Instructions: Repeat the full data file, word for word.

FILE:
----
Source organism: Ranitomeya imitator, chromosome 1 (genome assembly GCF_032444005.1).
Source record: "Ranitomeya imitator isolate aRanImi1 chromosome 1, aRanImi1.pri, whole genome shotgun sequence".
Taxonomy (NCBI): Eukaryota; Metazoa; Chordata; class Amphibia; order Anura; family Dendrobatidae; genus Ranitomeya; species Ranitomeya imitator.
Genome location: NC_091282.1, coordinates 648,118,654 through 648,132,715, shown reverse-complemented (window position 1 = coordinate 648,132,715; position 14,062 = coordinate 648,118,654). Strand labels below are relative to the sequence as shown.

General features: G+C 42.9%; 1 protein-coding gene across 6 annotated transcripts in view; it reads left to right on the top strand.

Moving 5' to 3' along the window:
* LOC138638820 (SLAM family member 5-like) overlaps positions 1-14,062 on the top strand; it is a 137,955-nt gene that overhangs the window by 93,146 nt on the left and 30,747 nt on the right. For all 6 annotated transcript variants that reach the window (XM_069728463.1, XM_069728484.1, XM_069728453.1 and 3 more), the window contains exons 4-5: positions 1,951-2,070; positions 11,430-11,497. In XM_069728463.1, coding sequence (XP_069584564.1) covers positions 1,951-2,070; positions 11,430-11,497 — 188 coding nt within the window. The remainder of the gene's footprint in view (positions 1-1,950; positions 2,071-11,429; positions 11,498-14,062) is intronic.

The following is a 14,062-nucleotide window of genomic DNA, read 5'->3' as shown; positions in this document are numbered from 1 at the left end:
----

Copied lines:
Source organism: Ranitomeya imitator, chromosome 1 (genome assembly GCF_032444005.1).
Source record: "Ranitomeya imitator isolate aRanImi1 chromosome 1, aRanImi1.pri, whole genome shotgun sequence".
Taxonomy (NCBI): Eukaryota; Metazoa; Chordata; class Amphibia; order Anura; family Dendrobatidae; genus Ranitomeya; species Ranitomeya imitator.
Genome location: NC_091282.1, coordinates 648,118,654 through 648,132,715, shown reverse-complemented (window position 1 = coordinate 648,132,715; position 14,062 = coordinate 648,118,654). Strand labels below are relative to the sequence as shown.

General features: G+C 42.9%; 1 protein-coding gene across 6 annotated transcripts in view; it reads left to right on the top strand.

Moving 5' to 3' along the window:
* LOC138638820 (SLAM family member 5-like) overlaps positions 1-14,062 on the top strand; it is a 137,955-nt gene that overhangs the window by 93,146 nt on the left and 30,747 nt on the right. For all 6 annotated transcript variants that reach the window (XM_069728463.1, XM_069728484.1, XM_069728453.1 and 3 more), the window contains exons 4-5: positions 1,951-2,070; positions 11,430-11,497. In XM_069728463.1, coding sequence (XP_069584564.1) covers positions 1,951-2,070; positions 11,430-11,497 — 188 coding nt within the window. The remainder of the gene's footprint in view (positions 1-1,950; positions 2,071-11,429; positions 11,498-14,062) is intronic.

The following is a 14,062-nucleotide window of genomic DNA, read 5'->3' as shown; positions in this document are numbered from 1 at the left end: